1985 September 17

President Reagan Finally Breaks Silence on HIV/AIDS Epidemic


President Ronald Reagan on this day finally broke his silence and for the first time as president publicly spoke about the HIV/AIDS crisis. Beholden to the Religious Right, which adamantly opposed any acknowledgement of homosexuality or federal programs to combat the disease, Reagan had not publicly spoken on the subject since becoming president in January 1981.

The Centers for Disease Control (CDC) issued its first report on the epidemic on June 5, 1981, and the New York Times published its first story on it on July 3, 1981.

Reagan’s comments came during a press conference on this day, in response to a question about federally-funded research on AIDS. Reagan explained that the federal budget for the current year included $100 million for AIDS research and that the budget for the coming year would be “half a billion dollars.”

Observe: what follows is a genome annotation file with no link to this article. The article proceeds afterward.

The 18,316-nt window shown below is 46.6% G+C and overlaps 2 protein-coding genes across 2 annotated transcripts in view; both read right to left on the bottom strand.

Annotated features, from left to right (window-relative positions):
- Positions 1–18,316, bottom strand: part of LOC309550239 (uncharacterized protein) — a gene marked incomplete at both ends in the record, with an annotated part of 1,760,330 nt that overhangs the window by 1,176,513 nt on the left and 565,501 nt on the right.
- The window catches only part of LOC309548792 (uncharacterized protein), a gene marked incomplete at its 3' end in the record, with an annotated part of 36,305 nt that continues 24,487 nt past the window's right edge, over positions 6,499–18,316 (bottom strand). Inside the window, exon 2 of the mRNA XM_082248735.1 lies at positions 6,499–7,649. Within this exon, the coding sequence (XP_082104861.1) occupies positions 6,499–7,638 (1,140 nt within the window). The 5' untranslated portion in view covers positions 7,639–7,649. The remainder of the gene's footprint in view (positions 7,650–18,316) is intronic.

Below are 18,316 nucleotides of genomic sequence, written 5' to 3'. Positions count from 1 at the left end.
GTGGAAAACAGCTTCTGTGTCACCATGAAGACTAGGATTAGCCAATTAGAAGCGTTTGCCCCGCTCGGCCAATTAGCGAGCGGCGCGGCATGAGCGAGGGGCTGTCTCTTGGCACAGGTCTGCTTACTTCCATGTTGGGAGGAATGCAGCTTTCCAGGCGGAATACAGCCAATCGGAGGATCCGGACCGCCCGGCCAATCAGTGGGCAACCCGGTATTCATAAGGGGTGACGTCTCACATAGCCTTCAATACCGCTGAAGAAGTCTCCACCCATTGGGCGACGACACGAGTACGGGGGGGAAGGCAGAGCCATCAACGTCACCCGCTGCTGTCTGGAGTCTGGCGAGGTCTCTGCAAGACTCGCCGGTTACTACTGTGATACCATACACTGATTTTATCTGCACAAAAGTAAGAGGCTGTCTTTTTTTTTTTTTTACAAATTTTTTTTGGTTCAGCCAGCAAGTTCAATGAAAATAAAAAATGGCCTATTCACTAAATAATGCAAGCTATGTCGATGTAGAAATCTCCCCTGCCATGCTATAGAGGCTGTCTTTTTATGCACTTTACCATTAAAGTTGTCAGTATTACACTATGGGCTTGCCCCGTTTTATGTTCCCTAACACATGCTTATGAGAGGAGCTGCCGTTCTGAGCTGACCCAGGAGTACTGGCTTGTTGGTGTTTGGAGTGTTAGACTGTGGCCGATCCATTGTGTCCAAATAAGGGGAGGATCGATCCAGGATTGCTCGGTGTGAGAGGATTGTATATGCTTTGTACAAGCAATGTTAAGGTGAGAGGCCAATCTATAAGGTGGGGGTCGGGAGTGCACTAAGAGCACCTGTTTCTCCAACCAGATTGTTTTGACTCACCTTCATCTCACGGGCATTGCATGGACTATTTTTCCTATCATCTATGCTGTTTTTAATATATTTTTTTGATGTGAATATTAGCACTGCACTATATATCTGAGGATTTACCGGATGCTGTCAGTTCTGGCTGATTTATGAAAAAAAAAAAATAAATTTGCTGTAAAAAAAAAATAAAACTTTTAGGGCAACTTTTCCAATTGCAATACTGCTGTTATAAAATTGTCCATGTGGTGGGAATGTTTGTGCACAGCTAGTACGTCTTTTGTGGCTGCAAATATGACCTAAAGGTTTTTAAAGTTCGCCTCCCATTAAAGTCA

AIDS activists harshly criticized Reagan for his silence and for failing to support AIDS research. In fact, federal spending on the subject increased from $8 million in 1982 to a proposed $26.5 million in 1983, which Congress increased to $44 million. It then doubled the following year. It is a matter of debate whether these amounts were adequate, given the seriousness of the epidemic.

Don’t miss: David France, How to Survive a Plague: The Inside Story of  How Citizens and Science Tamed AIDS (1916)

Learn more about the early years of the AIDS crisis: Randy Shilts, And the Band Played On: Politics, People, and the AIDS Epidemic (1988)

Study a timeline on HIV/AIDS: http://www.aids.gov/hiv-aids-basics/hiv-aids-101/aids-timeline/

Read about President Reagan’s record on civil liberties: Samuel Walker, Presidents and Civil Liberties From Wilson to Obama (2012)


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